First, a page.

Instagram Truths

“Hey, I follow you on Instagram! But I don’t like you…”

Social media is definitely a tricky world to navigate; especially when stepping into the complicated world of Instagram. It’s basically broken down into: strangers, looking at photos of strangers, wishing for likes and comments from strangers. And inevitably, most of those strangers end up wishing they were living the lives they frequently double tap. One troublesome thing I have experienced using the app, is the problematic relationship some users seem to have with the accounts they follow.

I have a relatively large Instagram account 20k+ and I often run into people whom have followed my account for years. Most people are great and excited to chat – others seem to hold some sort of invisible grudge. They don’t follow because they genuinely like my lifestyle/photos – they follow because they dislike it. There’s that heinous saying that goes something like “keep your friends close and your enemies closer…”. Sadly, this seems to be evident within the Instagram world. I often see people whom I know follow, like, watch my story and engage with my posts. But they won’t talk to me, look at me or even acknowledge that I am in the room. We’ll maybe have some minor small talk before they resort back to only sending awkward direct messages online. I often wonder if it’s because people have preconceived notions about my life. About who I am as a person and how big my ego must be?

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[Instagram Questions]
For me, Instagram has always been a portfolio, somewhere to share images that I’m proud of and get other’s stoked on being outside. I didn’t join the app to get a boyfriend, make a BFF or sell any particular idea of what life should be like. Since uploading my first image, I’ve watched the perspective on image sharing change into something much deeper. Something that can hit you pretty hard in the mental health department. Instagram can be a pretty dark place for some people. It can hit those who are injured and constantly watching endless ski videos or someone financially struggling seeing flashy “influencers” get free stuff. It can bring you down on a deep emotional level if you let it. Studies have shown that the apps prolonged usage is associated with high levels of anxiety, depression, bullying and FOMO: fear of missing out.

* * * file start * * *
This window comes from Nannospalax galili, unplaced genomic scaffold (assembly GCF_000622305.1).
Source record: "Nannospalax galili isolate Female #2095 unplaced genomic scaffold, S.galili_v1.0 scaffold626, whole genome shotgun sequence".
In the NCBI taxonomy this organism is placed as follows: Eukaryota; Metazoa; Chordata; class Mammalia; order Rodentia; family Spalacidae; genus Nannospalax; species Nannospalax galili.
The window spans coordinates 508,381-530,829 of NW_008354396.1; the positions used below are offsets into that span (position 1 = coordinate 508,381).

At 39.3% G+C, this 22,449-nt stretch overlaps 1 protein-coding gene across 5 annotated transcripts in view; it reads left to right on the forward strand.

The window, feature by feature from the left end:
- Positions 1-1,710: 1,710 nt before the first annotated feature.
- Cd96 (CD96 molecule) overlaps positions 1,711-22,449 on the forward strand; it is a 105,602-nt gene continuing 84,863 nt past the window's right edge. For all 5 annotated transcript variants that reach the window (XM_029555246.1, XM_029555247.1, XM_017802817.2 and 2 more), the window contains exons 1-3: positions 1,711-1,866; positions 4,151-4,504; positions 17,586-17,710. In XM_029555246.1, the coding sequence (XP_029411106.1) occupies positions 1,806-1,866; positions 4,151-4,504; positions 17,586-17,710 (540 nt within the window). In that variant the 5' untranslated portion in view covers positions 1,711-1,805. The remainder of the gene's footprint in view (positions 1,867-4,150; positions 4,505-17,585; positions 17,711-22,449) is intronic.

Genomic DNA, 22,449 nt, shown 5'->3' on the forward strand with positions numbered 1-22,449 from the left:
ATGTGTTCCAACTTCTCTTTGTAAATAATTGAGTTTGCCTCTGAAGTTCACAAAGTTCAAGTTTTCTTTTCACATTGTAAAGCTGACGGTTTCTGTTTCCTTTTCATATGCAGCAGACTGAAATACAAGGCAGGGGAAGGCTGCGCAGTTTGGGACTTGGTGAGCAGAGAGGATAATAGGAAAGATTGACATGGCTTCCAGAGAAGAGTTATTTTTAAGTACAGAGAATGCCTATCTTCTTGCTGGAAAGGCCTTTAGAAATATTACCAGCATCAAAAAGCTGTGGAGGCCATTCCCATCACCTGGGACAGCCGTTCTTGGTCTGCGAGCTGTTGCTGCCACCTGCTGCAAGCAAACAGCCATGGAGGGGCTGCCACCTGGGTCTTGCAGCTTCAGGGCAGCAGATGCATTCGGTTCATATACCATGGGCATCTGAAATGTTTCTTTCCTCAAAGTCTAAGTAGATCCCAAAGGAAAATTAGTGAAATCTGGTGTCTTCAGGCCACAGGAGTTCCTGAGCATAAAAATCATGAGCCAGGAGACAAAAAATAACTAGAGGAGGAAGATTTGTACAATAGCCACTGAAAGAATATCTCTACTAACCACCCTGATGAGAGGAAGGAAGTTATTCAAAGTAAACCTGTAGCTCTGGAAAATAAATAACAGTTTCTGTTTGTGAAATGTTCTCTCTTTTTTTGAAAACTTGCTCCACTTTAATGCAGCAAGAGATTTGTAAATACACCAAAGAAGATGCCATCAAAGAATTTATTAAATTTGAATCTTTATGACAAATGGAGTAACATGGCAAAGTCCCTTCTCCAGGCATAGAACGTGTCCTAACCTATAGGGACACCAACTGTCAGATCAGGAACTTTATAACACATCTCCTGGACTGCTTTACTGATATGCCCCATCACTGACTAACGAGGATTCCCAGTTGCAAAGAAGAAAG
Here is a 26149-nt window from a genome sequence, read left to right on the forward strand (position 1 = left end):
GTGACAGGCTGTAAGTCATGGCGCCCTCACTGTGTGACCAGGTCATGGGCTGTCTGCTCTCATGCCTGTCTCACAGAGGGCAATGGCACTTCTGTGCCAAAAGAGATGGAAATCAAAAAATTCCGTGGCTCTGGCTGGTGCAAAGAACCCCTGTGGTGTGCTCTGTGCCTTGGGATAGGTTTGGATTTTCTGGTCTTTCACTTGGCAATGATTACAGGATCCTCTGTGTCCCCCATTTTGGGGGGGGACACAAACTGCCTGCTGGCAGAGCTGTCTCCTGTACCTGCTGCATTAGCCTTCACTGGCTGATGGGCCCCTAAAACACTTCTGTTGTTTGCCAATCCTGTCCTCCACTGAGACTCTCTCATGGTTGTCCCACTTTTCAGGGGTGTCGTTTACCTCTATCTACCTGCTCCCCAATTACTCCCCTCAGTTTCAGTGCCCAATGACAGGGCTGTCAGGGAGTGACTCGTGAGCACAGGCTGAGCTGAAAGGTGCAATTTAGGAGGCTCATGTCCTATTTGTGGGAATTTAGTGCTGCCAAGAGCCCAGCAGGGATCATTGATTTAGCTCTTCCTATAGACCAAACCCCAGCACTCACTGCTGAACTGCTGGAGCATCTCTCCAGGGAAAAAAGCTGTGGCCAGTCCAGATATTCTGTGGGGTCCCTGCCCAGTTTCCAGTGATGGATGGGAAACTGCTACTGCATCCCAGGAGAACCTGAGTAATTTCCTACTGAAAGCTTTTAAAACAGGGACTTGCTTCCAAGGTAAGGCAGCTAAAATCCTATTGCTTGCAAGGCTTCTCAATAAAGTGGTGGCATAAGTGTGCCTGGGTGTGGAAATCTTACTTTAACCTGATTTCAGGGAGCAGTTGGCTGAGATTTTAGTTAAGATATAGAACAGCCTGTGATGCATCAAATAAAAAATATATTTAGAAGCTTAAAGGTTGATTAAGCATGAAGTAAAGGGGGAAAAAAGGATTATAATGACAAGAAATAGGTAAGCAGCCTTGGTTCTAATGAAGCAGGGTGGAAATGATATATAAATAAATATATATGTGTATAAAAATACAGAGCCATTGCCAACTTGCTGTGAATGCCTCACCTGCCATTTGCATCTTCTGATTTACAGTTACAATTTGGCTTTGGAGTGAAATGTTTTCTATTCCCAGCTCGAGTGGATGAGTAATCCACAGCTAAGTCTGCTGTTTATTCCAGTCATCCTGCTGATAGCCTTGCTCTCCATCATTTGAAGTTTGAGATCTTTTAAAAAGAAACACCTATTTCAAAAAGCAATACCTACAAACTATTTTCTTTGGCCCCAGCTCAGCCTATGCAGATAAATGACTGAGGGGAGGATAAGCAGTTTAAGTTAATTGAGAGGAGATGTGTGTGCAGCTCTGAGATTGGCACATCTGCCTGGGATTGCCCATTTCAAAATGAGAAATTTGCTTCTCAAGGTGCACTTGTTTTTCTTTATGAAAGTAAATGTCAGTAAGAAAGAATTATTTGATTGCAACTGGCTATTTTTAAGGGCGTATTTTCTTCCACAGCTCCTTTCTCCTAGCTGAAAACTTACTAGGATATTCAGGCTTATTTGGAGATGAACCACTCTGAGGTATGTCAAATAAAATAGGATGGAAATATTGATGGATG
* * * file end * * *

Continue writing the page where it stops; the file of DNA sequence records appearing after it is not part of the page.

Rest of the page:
(MentalHealth+Instagram).

The line between truth and fiction has become very blurry on the popular app. It’s easy to mislead people with a quick image crop or edit. People have even started trip planning based on conditions they’ve seen in a recent photo. The problem is often times the images aren’t recent or don’t show the full picture. In my experience, users aren’t alway honest and can glorify a situation to seem better than it actually was. I recently had a conversation with a guy who posted an image of a “perfect powder day”. I skied the same slope, at the exact same time of day. It was heavy, wet and unforgivable snow. It was far from a perfect powder day. Take each post with a grain of salt. Your own salt.

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[BC Parks Instagram Post]
I’ve always tried to separate myself from the brain-numbing impacts. I’ve tried to look at it as a tool instead of a way of life. I’ve had my fair share of cyberbullying and uncomfortable interactions with people online. But nothing has baffled me more than the “I follow you but don’t like you” mindset. I find myself feeling responsible for my followers well beings from time to time. Trying to find ways to share more personal parts of myself to help them understand I’m human too. I have bad days, I break bones, I live paycheck to paycheck and my life is far from perfect.

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[Instagram Vs. Reality]
As much as I’ve tried to separate myself from the negative effects, they have still found their way into my head. I’m constantly thinking of creative ways remove those dark connotations. I’d love to see social media become a place for folks to just get stoked, motivated or encouraged. A platform where people follow you because they appreciate your photography, cause or style. Our world has enough chilling issues as it stands. We need spaces like Instagram to share passion and excitement in a positive way. If we can influence each other on a deep mental health level, why not use it for good instead of evil? Be honest with your post. Everyone has issues and circumstances to overcome. The photos you scroll past, should just be there to remind you of the good days and that you’ll see another powder day, cool sunset or go on a trip again soon.

 

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